Now this laptop has BOTH and on top of that has a DEDICATED GPU which yes it’s not the best one (in fact, the bare minimum) but you bet it will outperform even the most recent integrated GPUs. Be it circuit design, plans or 3D models of tools, a 2GB vRAM GPU will handle it no problems.

You don’t have to buy this laptop if you’re a 3D engineering student though, you can just settle with the cheaper option shown above too.


If you’ve come across similar laptops you’ve probably noticed they’re much cheaper (as low as 500 or even 450) , so is it that am I trying to convince you to buy an overpriced laptop?


Look at the specs, again. 

Not only do you have a “H” CPU stands for high performance instead of the “U” low voltage slower with less cores CPU but what’s most remarkable is the DISPLAY.

 16 inch+QHD resolution:

Your productivity will be multiplied, literally 2 fold with this display, because the extra resolution and the slightly bigger size (despite being portable) will give you a MASSIVE amount of extra screen space

What you can do you with that extra screen space, you’ll be able to program MUCH faster (as you’ll be able to see bigger chunks of code at the same time), you’ll also get a better view of whatever your drawing in CAD software, you’ll also get to see the full steps of whatever math problem you couldn’t solve. In other words, there’s no need to scroll down as much.

Also, having a bigger resolution means more icons , tools and toolbars right next to your software so you don’t have to reach out for a drop down menu.  There’s many more useful things a bigger display brings to the table for an engineer. So after portability, THAT should be your main concern. As a minimum a FHD display and ideally a QHD display.

From here onwards we’ll go over PREMIUM laptops that have this beautiful and useful display and much more, they’ll be expensive so if you’re on a budget SKIP to laptop #8 and #9

3. Surface Laptop Studio

Best Portable Laptop For CAD Engineers

  11th Core i5 / Core i7

  16GB-32GB RAM DDR5

  NVIDIA GTX 3050Ti/ Intel Xe Graphics


  14.4”  2400 x 1600

  3.83lb – 4lbs

  8 hours

  Electrical , Computer , Chemical , Software
  Civil, Mechanical , Aerospace & Aeronautical Engineers

The Surface Devices (Surface Pro, Surface Book, Surface Laptop Studio – the ones that can be converted into a tablet) are the MOST POPULAR LAPTOPS CHOSEN BY ENGINEERING STUDENTS.

ALL of them are PORTABLE, have AMAZING DISPLAYS, LONG BATTERY LIFE, can be USED to take notes AND you can CONFIGURE the power (CPU & GPU) to whatever you desire.

If you’re interested in the note-taking feature more than anything else, consider buying the Surface Pro over the Surface Book and Surface Laptop Studio, all of them can be turned into tablets for note taking but it’s just more comfortable with the Surface Pro (it’s a 1lb less heavier).

 Performance: 3050Ti + 11th Core i5

I’ll over the Surface Pro later, let’s dig into the hardware of the Surface Studio.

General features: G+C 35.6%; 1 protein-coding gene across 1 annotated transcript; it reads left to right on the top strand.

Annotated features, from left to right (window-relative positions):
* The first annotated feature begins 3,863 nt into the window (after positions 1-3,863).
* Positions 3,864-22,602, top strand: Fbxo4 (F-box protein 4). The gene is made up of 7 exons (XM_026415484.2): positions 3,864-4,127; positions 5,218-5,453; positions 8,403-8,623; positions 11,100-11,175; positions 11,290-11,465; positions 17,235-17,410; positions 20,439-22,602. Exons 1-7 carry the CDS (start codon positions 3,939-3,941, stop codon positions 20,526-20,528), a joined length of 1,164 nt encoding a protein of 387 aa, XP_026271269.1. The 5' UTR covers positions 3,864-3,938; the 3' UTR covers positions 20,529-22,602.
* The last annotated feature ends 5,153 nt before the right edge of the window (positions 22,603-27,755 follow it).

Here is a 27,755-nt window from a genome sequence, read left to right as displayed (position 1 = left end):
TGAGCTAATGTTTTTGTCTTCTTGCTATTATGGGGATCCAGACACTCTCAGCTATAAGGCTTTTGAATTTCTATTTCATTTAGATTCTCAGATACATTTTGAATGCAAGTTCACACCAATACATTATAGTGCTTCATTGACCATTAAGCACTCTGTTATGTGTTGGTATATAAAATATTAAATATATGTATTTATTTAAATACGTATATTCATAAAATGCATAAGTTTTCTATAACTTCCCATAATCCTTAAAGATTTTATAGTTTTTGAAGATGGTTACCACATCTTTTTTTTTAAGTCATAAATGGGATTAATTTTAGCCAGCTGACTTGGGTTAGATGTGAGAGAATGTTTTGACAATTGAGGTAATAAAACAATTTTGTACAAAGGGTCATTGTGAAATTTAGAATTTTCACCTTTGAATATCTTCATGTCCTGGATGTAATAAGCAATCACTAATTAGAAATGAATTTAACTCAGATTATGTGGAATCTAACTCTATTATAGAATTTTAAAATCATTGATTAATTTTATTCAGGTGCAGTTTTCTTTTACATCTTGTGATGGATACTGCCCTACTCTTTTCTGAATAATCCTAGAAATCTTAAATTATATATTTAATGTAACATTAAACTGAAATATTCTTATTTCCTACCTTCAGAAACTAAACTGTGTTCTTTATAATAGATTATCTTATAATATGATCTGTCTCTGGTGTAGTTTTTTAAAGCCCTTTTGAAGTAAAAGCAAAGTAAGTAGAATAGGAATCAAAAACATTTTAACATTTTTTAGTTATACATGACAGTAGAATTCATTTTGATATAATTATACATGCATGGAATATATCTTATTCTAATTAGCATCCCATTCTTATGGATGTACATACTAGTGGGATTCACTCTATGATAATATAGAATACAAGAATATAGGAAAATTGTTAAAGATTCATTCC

It’s very important you read this section if you want to get the best bang for your buck because IT’s EXPENSIVE and CANNOT BE UPGRADED AFTER PURCHASE.

First of all, if you’re a 2D engineer, yes you can use this laptop but you’re better off with the Surface Pro 9 so check out the next laptop and ignore this.

If you’re a 3D engineer, know that you can choose to have either a Core i5 or Core i7 (as of mid 2023, it is limited to 11th gen Intel Core , even though the 13th gen was released). You can also choose the GPU to be either INTEGRATED 

reason why I’m posting it here is because it has both the GPU & CPU you need to run 3D CAD software and actually enough power to run the kind of projects you usually see at work (again if you work as 3D CAD engineer), for school purposes both the CPU & GPU are kind overkill but it’s the only model with a dedicated GPU. 

As a student, you’ll NEVER run out of GPU power for any 3D model you come across, the 4GB vRAM GPU is overkill however since this is the latest model, it is expensive. If you can’t afford this model but still want a super portable laptop with a 4GB vRAM GPU, you could go for the Surface Book models which have been discontinued but they still have modern CPU & GPUs with about the same power as this mode.

In fact, some of the surface book models (the surface book 3) has a 6GB vRAM dedicated GPU which , like I said, the 4GB vRAM GPU is way more than you would need a student so the 6GB vRAM is more suitable for actual engineers.

 Display & Design

This is the model with the largest display (~15”) but it has the same resolution as any other Surfac Device which is close to QHD (a bit more) . You already know the advantages to your workflow when you have this much resolution but let me just remind that this is a 2-1 device too, that extra resolution is going to give you way more canvas than any tablet device even the iPad Pro has less screen size.

This is also the reason why it’s the heaviest of all surface devices. 

I’d recommend you buy this laptop if you are a ‘3D’ engineer who wants to work on 3D CAD projects on a laptop rather than using the labs or a desktop. If you are a 2D engineer, consider the Surface Pro we’ll talk about next.

4. Surface Pro 9

Best Portable Laptop for Engineering

  12th gen Intel® Evo Core™ i5 or Core™ i7


  Intel Xe Graphics


  13” IPS ‎2880 x 1920


  +10 hours

 Electrical , Computer , Chemical , Software
  Civil, Mechanical , Aerospace & Aeronautical Engineers*

*ANSYS/SolidWorks/Civil 3D/Revit projects and assignments can run on the Surface Pro provided that they’re undergraduate level .
*CREO, CATIA projects will need the SurfaceBook 3 though these two is rarely used in engineering 

The Surface Pro does not have a dedicated graphics but that doesn’t mean it’s not going to be useful for engineering students. In fact, the Surface Pro is the most popular device among engineering students, even more so than the Surface Book and Surface Laptop Studio (both which have dedicated graphcis).